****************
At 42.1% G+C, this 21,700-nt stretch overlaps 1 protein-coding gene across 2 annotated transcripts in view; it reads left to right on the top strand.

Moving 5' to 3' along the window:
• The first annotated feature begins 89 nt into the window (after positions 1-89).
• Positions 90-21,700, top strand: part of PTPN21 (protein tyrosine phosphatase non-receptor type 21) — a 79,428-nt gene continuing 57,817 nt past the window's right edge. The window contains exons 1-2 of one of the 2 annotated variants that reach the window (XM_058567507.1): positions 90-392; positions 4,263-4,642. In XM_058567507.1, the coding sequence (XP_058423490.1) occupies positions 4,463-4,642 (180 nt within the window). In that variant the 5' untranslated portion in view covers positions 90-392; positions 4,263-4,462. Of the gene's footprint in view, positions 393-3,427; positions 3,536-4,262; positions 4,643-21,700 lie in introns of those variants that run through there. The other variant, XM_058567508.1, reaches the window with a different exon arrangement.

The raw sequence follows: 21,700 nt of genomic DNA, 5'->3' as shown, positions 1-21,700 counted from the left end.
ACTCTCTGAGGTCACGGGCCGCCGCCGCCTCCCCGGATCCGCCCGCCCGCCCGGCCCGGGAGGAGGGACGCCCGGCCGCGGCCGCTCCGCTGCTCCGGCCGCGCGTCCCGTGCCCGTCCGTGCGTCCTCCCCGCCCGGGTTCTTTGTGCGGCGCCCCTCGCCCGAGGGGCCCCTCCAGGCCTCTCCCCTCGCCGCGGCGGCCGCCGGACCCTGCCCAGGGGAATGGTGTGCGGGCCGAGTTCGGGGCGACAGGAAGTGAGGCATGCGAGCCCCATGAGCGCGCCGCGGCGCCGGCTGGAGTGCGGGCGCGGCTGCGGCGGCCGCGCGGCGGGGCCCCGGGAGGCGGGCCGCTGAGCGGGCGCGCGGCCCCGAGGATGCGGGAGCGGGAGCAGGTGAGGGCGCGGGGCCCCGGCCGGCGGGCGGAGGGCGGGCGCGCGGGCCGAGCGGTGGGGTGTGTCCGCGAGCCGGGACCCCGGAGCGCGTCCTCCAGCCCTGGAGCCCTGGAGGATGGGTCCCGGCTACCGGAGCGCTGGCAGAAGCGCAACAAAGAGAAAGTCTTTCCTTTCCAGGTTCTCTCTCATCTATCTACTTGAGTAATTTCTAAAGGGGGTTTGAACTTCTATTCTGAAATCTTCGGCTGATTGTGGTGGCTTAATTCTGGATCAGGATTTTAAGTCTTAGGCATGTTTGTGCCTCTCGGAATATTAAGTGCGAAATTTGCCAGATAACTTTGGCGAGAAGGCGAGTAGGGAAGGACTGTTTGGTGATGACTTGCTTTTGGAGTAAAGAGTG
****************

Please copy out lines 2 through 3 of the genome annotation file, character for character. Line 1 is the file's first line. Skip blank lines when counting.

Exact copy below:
Moving 5' to 3' along the window:
• The first annotated feature begins 89 nt into the window (after positions 1-89).